|May 15, 2013|
Inside the lab racing to make vaccine for deadly flu
|Suited and masked, in the secure environment of a biosafety level 3 containment lab at St Jude Children's Hospital in Memphis, Tennessee, Jim Allay and Mike Tillman are lifting culture plates above their heads, peering towards the fluorescent lighting. They're looking for robust "plaques" -- clumps of chicken embryo kidney cells infected with an engineered flu virus.|
The stakes could scarcely be higher. This virus is a vaccine strain carrying genes from the H7N9 bird flu that has killed more than 30 people in China.
If H7N9 acquires the mutations it needs to pass from person to person, the "seed strain" that the St Jude team is racing to produce could be the main line of defence against a flu pandemic that would threaten millions of people.
Just a handful of labs are set up to do this work. Two other labs in the UK and US have recently created initial seed strains. It is vital to give manufacturers a choice of vaccine strains so they can select one that grows well and provokes a strong immune response and then scale it up for full production.
"There's a lot of pressure to get this done," says Richard Webby, the affable head of the WHO Collaborating Center for Studies on the Ecology of Influenza in Animals at St Jude.
Clad in sterile overalls and a hairnet, I peer through two sets of locked doors into the BSL-3 lab as Allay and Tillman get down to work. Soon, they've identified four suitable plaques, each of which will inoculate about 40 fertilised chicken eggs.
The whole process began in April, when Webby's team ordered synthetic DNA to match the RNA genes for haemagglutinin and neuraminidase from one of the first sequences of H7N9 -- taken from a patient in China. These genes code for surface proteins that provoke an immune response. The DNA was added to cell cultures, together with six other components making up the genetic backbone of a vaccine strain known as PR8, which does not itself cause disease.
That was all that was needed to assemble new viral genomes. The viruses have already been grown in one batch of eggs, before two rounds of culturing in chicken embryo kidney cells. By diluting the solution containing the viruses before each round, the team hoped to produce plaques that come from a single virus strain. This means each egg can be injected with as close to a pure strain as possible -- given flu viruses' rapid mutation rates.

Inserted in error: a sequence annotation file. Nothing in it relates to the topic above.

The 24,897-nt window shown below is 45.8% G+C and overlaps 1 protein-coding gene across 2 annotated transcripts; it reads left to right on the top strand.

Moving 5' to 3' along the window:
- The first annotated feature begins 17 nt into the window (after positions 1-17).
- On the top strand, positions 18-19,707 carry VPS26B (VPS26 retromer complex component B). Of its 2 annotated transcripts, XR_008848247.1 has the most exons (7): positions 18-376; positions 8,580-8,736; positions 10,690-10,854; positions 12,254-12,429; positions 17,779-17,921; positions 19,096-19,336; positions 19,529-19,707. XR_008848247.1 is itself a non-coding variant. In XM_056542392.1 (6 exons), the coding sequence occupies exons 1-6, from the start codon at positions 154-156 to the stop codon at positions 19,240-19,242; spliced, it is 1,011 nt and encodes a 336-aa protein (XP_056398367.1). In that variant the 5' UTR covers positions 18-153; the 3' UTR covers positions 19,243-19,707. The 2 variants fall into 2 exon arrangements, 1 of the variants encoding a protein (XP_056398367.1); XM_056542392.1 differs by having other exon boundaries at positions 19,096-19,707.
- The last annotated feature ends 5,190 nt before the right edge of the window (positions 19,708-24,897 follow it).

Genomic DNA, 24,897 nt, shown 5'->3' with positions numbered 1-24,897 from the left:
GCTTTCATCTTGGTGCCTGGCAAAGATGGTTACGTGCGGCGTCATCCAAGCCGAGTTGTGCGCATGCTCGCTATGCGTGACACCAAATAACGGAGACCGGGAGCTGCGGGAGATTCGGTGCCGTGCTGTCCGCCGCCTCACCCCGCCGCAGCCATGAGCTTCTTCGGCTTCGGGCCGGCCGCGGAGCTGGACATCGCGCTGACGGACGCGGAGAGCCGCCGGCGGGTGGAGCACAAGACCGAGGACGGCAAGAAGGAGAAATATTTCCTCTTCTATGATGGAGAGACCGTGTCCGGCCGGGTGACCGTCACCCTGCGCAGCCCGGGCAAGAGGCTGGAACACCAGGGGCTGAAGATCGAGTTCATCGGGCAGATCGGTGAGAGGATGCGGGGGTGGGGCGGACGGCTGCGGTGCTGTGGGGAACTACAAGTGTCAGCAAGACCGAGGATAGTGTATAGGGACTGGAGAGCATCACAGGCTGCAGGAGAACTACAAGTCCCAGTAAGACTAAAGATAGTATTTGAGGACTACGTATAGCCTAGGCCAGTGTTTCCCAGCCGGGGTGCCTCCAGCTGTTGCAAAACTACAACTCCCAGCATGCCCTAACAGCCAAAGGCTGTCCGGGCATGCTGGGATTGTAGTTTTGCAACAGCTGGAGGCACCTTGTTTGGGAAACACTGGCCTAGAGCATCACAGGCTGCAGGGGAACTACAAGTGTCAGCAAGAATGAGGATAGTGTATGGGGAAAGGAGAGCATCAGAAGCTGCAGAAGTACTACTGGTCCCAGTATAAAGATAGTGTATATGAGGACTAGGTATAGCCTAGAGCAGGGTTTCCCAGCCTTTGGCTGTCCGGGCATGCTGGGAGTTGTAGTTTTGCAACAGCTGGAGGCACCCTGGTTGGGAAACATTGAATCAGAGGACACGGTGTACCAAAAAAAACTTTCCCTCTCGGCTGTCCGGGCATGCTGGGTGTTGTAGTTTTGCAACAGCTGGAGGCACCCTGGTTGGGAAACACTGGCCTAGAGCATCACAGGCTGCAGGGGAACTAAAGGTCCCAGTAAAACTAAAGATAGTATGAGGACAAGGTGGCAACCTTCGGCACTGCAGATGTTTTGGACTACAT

Before inoculation, Allay and Tillman's eggs were "candled" -- held up to a light to see the position of the embryo. The shell was marked in the place a tiny hole was to be drilled to get the virus into the allantoic fluid that supplies the embryo with oxygen and where it deposits its waste.
Today's production line involves pulling out a clump of cells from the plaques, and dispersing their cargo of viruses in a culture solution. A hole is drilled in each egg, into which a needle injects the virus. The egg is sealed with paraffin wax.
After growing for three days, the viruses will be harvested from the eggs and delivered to a nearby BSL-3 lab. There Webby's team will test the strain to see if it provokes an acceptable immune response. Early signs are that H7N9 is not good at stimulating immunity -- bad news for vaccine producers. The researchers will also confirm that the vaccine strain can't cause disease in ferrets -- the best animal model for human flu.
Only then can the seed strain be taken out of BSL-3 containment and subjected to rigorous quality control. Two weeks of nail biting will follow, as the team waits to see if any samples put into a nutrient medium show signs of microbial growth.
In 2006, this step disrupted work on vaccine against H7N7 flu at St Jude's, when the test revealed contamination with Streptococcus bacteria, probably from the surfaces of eggs used. This is why I'd earlier seen Tillman spraying the eggs with a biocide that can kill even hardy bacterial spores -- previously eggs had simply been swabbed with alcohol.
When the new vaccine passes quality control, it will be made available to vaccine makers. Commercial production would involve further growth in eggs on a larger scale.
As staff at the St Jude Good Manufacturing Practice facility recount the 2006 incident, their sense of responsibility is clear. The buck stops with Michael Meagher, who heads the facility. "Failure is not an option," he says.